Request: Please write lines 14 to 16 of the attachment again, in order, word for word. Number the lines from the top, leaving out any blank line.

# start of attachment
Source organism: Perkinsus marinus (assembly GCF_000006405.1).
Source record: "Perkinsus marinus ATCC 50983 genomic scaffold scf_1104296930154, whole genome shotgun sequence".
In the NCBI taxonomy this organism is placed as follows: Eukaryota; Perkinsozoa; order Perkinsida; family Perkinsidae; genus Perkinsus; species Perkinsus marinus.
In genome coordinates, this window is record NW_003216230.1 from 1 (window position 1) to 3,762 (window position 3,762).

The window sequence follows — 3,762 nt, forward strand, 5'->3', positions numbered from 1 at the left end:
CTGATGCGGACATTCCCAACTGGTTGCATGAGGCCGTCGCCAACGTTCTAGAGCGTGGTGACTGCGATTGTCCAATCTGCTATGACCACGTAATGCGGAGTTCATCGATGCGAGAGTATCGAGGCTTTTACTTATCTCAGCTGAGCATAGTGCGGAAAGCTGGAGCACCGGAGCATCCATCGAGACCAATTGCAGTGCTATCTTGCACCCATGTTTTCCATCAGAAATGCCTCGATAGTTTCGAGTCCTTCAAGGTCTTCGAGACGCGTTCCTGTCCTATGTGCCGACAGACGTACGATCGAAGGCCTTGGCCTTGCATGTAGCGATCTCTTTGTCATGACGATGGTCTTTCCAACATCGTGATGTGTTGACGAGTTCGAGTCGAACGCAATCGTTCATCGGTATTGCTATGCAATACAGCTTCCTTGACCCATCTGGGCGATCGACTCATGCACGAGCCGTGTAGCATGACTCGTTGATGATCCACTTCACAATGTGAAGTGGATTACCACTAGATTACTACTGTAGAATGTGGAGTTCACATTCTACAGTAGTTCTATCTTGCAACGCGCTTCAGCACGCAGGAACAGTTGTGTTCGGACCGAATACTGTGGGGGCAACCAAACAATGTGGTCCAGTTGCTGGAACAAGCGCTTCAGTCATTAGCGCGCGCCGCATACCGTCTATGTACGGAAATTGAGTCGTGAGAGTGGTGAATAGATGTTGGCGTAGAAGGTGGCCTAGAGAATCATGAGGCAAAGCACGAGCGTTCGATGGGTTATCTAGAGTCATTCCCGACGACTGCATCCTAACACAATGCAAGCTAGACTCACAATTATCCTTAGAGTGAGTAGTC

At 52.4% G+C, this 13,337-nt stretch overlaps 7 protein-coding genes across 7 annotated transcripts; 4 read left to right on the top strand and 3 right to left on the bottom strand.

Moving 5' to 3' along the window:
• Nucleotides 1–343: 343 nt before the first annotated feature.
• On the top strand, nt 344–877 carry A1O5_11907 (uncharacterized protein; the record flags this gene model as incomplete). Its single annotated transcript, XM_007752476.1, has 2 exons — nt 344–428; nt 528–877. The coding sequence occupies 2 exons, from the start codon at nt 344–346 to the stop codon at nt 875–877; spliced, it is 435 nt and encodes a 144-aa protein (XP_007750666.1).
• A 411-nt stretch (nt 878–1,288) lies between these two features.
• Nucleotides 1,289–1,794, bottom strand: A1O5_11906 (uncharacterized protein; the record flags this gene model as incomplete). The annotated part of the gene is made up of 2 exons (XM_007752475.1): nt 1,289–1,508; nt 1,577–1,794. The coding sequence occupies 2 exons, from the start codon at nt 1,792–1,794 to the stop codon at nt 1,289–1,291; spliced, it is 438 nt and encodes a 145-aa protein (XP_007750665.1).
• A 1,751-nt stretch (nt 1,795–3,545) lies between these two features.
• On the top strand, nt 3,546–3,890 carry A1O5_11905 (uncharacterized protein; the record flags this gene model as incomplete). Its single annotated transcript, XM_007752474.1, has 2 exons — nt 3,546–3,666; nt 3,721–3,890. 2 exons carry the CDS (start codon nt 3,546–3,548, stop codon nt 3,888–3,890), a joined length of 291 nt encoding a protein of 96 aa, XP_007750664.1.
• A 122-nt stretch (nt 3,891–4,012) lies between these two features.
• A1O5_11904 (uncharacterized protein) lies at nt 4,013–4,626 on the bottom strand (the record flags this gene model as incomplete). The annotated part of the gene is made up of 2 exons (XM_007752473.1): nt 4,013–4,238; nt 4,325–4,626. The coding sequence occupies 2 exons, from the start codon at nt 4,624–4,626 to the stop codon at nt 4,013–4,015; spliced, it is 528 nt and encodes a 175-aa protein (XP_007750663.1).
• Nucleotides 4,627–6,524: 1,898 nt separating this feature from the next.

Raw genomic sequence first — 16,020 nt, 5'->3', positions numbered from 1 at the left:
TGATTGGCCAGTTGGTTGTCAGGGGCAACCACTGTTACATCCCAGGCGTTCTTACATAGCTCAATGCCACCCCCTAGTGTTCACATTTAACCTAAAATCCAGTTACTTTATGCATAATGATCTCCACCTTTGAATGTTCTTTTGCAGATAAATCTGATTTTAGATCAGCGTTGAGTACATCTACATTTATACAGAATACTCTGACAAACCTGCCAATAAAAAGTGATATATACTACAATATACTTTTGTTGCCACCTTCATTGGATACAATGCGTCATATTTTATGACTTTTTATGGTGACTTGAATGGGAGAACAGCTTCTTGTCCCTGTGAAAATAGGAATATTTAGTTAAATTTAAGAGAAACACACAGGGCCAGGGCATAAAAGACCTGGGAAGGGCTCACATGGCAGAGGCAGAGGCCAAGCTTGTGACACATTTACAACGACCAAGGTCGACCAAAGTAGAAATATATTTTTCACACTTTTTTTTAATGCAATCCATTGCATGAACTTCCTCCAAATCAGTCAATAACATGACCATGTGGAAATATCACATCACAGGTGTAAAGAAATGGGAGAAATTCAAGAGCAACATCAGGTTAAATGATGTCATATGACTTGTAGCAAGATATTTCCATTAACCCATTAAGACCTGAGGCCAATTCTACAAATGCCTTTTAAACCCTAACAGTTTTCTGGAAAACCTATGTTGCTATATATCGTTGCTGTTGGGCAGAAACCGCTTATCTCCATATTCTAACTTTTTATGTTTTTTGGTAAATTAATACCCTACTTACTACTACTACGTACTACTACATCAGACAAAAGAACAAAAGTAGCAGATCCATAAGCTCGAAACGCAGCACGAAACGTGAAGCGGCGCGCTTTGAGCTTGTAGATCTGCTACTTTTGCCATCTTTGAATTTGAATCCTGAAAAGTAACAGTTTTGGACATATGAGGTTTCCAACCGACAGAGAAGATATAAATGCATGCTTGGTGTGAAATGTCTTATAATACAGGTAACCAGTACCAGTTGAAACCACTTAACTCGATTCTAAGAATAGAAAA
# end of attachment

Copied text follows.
• On the top strand, nt 3,546–3,890 carry A1O5_11905 (uncharacterized protein; the record flags this gene model as incomplete). Its single annotated transcript, XM_007752474.1, has 2 exons — nt 3,546–3,666; nt 3,721–3,890. 2 exons carry the CDS (start codon nt 3,546–3,548, stop codon nt 3,888–3,890), a joined length of 291 nt encoding a protein of 96 aa, XP_007750664.1.
• A 122-nt stretch (nt 3,891–4,012) lies between these two features.
• A1O5_11904 (uncharacterized protein) lies at nt 4,013–4,626 on the bottom strand (the record flags this gene model as incomplete). The annotated part of the gene is made up of 2 exons (XM_007752473.1): nt 4,013–4,238; nt 4,325–4,626. The coding sequence occupies 2 exons, from the start codon at nt 4,624–4,626 to the stop codon at nt 4,013–4,015; spliced, it is 528 nt and encodes a 175-aa protein (XP_007750663.1).